How To Take Care of My Own Emotional Needs
Taking Care of Your Emotional Needs
Question of the Day:
How can I take care of my own emotional needs?
I have tried too many times in too many ways to get my husband to be more empathetic and supportive. I want him to listen to me tenderly, and connect with me emotionally, without being dismissed. The vulnerability of putting myself out there, telling him what I need, and then not getting it, is too much for me to bear. I have been super understanding and accommodating towards him, it’s not fair that I don’t get what I need from him. I think we’d coexist peacefully if I could feel less dependent on him.
Is there a way to take care of my own emotional needs?
Parent Educator Answer:
Can you take care of your own emotional needs? 100% yes and I highly recommend doing it.
Can you live in isolation and not ever need other people? 100% no. We are social creatures and we need other people around us for our mental well being.
Even though you are talking about your husband, this is a very common occurrence with moms of teens. Moms come in thinking “I need my teen to be happy in order for me to be happy.” “I need my teenager to be nice to me so I can be nice to him.” “I need my teen to get good grades/have good friends so I can feel like a good parent.”
When we put OUR ability to be happy in the hands of anyone else, it feels terrible.
I got into a discussion with Rachel Simmons (author of Odd Girl Out) at a Girl’s Leadership training. She suggested adolescent girls express their needs to their friends as a way to resolve conflict and strengthen their relationship. “I need you to respond to my texts within 24 hours.” or “I need you to remember my birthday.”
I thought this sounded awful and false. I don’t NEED you to do anything for me to love and appreciate you. I like you, you are my friend. You be you, I’ll be me, and I’ll love you because I want to!
Rachel liked the vulnerability that is required for someone to admit, “I need something from you.” Couples counselors use this terminology to help open up lines of communication. They want couples to reflect on what their needs are, and how their partner can fulfill these needs.
This is certainly a step up from blame and using statements like “You never listen to me” which doesn’t lead to a productive outcome. The act of reflecting on what you need is helpful. I know for a fact that I need affection. But I don’t need my husband to be the one to give it to me. I can hug strangers, get massages, cuddle my dog, cat and girlfriends. Expecting your partner to be the only one to fulfill your needs puts a lot of pressure on them, and puts you in a vulnerable, precarious position.
When my first child was born, I suddenly felt very vulnerable and needy. I was super anxious about something bad happening to my husband because I was so dependent on him for physical, emotional, and financial support. The thought of him dying or leaving made me lose my mind. Once I did the work to overcome that stress, I never wanted to go back.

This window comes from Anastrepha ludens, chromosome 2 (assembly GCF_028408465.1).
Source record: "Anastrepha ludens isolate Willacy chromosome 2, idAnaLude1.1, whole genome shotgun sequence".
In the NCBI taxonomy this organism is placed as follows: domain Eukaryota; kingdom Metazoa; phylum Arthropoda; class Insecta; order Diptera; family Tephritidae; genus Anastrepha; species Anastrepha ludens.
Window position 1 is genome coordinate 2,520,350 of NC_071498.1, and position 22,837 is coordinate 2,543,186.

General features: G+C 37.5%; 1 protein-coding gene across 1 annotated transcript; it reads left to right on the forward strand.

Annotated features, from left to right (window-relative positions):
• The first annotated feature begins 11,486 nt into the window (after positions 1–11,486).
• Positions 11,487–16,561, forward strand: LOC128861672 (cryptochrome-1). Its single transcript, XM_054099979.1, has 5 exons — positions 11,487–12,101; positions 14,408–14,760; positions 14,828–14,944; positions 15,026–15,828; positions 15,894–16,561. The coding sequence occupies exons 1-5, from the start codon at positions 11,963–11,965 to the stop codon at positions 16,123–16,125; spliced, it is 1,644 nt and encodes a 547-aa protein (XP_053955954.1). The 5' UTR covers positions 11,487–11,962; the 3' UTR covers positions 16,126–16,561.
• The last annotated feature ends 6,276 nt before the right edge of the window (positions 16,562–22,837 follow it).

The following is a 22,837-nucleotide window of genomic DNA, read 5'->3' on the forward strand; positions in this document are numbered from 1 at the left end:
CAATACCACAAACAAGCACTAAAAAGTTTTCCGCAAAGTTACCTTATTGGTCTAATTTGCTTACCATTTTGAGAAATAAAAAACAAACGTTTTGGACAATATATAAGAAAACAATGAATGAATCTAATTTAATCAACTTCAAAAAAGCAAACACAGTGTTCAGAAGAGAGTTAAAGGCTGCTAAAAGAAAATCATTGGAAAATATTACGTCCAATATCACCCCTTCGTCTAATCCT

I did the same thing with my baby. I would sing to him “You are my sunshine, my only sunshine.” But I hated saying the line “Please don’t take my sunshine away.” because it made me feel too vulnerable. I changed it to “No one will take my sunshine away” because I didn’t want to feel that fear.
My need back then, was security. I needed to feel secure. But asking my husband and child not to die so I could feel secure was not the answer. I had to do the inner work to learn how to feel secure, no matter what happened to them.
We all have a need to feel seen, heard, and felt. If your partner’s active listening is the only way you get that need met, it puts a lot of pressure on a relationship that also needs to get dishes done, help with homework, feed children, carpool and walk the dog. Being able to take care of your own emotional needs is a BRILLIANT strategy.
Paying for what we want keeps the relationship clean. Whether it’s a therapist or a life coach, the rules are simple. This is all about you. This is your time to get your needs met. Writing your thoughts in a journal can get you really connected with your inner world. Having girlfriends or support groups that go deep are great, facebook groups or other online forums designed for deep and meaningful conversations can give you what you are looking for. Books and podcasts that speak to your soul can help you meet your own emotional needs.
When we take care of our emotional needs, everything else we get on top of that is icing on the cake. We feel empowered and free because we trust ourselves to pay attention to our hearts desire, and find many ways to fulfill that desire.
Life Coaching Answer: What gets in our way from taking care of our own emotional needs?
The social programming that teaches kids (especially girls) not to WANT things.
Girls and women are not encouraged to pay attention to their desires, or believe they are worthy of pursuing them.
When we were little, we all knew what we wanted, but society taught us to swallow it and do what everyone else is doing:
“You shouldn’t want dessert for breakfast”
“You might want to run around outside with your friends but you should be a good girl and sit indoors on hard chairs like everyone else.”
Society sends us messages like…